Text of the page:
No. of Recommendations: 5
Today was a sad awful day for wireless internet. In court today, in San Jose, a truly marvelous technology and wireless internet system was
decided to be scrapped and liquidated. Bleah.

Let me tell you something about wireless internet. I'm talking about Ricochet, the service developed by Metricom. I own a Sprint PCS compatible
Star Tac phone that has "internet capability" and it is truly horrible. 5 lines of text only, awful keyboard, etc, but I already posted about that. That
phone is close to the state of the art as far as the mass audience has been made aware of for wireless internet.

I also own a Ricochet modem. This service runs at 128kbps speed, at least (128k was it's rated speed, but it often got much faster). This is real
Internet, at speeds twice as fast as dialup modems, wireless, and mobile. Mobile as in it works from BART trains running at 70 mph. And at a flat
fee per month too .. no worries about stupid things like how many minutes are in your plan, etc. Just use it as much as you like, no problem. They
also had plans for the next three generations of Richochet service which would have taken it to 256kb, then 512 kbps, then over 1 mbps, all within
about 3-5 years, during which time the 3G camp might have barely begun to get their service running.

In one form the Ricochet modems are capable of hooking to PDA's that have PCMCIA slots and run Win CE (the HP Jornada 7xx series is one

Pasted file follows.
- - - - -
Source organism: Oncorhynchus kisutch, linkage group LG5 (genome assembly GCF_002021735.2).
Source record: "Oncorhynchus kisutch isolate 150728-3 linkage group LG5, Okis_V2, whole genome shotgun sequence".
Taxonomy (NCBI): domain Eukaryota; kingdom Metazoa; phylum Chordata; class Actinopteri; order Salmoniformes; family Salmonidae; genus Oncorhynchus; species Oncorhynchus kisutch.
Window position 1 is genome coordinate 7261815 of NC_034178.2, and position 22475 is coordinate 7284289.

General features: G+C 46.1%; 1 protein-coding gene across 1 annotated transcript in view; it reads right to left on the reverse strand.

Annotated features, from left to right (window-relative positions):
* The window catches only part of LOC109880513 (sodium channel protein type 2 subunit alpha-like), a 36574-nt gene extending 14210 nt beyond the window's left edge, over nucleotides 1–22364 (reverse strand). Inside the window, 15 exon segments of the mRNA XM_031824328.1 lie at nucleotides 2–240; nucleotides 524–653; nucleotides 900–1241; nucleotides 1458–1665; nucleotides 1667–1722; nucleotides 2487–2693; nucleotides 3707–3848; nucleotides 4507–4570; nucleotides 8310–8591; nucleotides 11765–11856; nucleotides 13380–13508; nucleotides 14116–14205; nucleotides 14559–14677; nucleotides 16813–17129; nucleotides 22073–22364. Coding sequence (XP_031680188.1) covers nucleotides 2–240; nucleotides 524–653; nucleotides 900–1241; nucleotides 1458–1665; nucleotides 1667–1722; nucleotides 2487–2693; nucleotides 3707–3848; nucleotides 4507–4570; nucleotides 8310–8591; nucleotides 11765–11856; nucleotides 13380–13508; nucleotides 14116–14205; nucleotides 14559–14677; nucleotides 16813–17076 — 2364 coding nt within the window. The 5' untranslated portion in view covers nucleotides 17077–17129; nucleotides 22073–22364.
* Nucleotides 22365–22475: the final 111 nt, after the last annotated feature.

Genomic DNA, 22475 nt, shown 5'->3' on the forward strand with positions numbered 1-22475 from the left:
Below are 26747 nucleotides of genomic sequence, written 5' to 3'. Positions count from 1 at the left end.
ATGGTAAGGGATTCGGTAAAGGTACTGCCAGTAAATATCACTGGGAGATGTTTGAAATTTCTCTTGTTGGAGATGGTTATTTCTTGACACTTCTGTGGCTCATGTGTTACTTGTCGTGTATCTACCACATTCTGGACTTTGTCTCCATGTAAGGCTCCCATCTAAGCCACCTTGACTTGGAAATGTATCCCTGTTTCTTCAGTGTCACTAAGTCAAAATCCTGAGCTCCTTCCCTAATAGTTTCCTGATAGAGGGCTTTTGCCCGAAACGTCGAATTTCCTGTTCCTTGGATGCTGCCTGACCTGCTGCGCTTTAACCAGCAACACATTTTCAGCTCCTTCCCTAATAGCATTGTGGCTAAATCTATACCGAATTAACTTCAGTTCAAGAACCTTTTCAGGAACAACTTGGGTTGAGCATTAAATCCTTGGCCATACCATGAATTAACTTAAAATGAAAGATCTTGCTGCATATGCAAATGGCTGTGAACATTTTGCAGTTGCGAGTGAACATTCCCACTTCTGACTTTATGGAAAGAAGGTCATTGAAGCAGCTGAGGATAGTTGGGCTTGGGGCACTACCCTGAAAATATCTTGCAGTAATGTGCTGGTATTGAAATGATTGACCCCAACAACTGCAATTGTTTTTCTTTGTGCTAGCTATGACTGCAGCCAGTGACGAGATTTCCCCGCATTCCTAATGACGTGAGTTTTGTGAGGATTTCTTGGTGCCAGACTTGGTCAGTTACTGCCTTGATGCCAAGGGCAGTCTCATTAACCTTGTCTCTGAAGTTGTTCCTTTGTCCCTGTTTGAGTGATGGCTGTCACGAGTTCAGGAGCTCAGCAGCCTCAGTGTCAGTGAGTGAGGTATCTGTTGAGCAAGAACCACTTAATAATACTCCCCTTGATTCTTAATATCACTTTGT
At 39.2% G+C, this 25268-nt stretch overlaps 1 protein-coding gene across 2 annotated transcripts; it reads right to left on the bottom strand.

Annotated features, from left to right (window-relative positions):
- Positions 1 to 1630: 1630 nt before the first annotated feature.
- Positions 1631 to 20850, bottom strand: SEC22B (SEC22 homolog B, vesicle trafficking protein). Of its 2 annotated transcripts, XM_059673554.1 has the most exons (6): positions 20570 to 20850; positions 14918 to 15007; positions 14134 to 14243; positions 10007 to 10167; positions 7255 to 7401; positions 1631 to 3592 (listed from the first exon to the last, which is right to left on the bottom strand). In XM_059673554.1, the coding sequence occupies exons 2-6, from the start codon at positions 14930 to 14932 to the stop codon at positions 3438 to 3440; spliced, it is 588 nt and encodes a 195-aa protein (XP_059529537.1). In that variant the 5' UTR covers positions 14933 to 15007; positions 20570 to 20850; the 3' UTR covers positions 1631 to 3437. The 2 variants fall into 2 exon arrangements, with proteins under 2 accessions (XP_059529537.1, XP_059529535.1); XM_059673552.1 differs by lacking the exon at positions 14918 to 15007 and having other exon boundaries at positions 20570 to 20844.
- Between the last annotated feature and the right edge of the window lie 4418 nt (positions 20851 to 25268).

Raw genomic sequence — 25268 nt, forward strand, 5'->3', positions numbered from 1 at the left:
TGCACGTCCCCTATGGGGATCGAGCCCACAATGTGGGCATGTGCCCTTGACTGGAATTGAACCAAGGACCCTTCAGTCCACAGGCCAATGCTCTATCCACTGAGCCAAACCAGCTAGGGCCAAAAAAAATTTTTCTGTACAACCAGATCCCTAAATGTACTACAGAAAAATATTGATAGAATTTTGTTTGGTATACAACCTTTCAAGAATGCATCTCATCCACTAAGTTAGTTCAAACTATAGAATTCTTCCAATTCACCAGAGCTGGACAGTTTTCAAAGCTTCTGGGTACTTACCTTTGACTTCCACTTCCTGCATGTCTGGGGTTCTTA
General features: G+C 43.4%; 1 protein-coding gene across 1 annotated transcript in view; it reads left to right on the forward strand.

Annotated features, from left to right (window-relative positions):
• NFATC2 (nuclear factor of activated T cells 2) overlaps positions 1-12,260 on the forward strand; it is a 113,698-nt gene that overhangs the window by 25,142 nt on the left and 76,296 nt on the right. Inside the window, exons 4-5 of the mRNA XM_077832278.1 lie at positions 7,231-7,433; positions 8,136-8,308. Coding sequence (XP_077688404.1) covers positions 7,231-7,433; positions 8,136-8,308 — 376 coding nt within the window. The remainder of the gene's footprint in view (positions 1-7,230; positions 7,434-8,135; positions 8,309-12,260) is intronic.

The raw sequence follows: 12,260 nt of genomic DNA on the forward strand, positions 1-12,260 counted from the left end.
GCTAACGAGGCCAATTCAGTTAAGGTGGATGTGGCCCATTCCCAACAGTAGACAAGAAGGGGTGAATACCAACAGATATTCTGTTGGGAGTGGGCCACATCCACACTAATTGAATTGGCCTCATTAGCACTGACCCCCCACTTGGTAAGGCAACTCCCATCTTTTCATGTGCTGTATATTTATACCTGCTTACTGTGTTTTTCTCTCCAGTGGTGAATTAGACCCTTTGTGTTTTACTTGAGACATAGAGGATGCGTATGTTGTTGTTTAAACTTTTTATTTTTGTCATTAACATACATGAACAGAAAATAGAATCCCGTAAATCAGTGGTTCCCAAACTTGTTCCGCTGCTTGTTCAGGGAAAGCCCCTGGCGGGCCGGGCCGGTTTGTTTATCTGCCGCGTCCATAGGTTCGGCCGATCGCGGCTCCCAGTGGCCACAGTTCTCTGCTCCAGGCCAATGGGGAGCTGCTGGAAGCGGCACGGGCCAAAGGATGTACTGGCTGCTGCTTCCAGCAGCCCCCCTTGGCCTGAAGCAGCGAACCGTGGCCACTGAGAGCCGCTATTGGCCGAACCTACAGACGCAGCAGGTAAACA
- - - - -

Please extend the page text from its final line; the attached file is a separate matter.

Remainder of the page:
such). So it was highly possible to have a highly mobile device with awesome internet connectivity. The modem I have, though, is an external unit
that connects with the USB port and you were expected to velcro it to your laptop computer. I saw a picture of this device once velcro'd to the back
of a Compaq iPAQ PDA that was pretty hilarious - the modem was slightly larger than the iPAQ.

What could you do? What services were useful in this form factor and speed?

Well, the most useful for me was ... if I wanted to see what traffic was like to pick the route home, just go to the San
Jose page for and look at the latest report. This use is too high a bandwidth requirement for the current wap phones, but was just
fine for Ricochet. I also liked to sit in restaurents and do email etc.

I also could use VPN capabilities to get into my companies internal network, and interact with stuff inside the company at decently good speeds. I
do work remotely a lot.

So what happened ...?

A few things. Earlier this month the company filed for chapter 11 bankruptcy protection. For months the company had been warning it was
running low on money and might go out of business. It was, though, a surprise for them to file for bankruptcy since all the announcements by the
company leadership had been implying that further funding was imminent.

See ... they had an ambitious plan. They wanted to cover 46 U.S. cities with the network and have it all built out by the end of 2001. They got
sufficient funding from Paul Allen (Vulcan Ventures) and Worldcom to cover about half of the network buildout. BTW, that funding was $600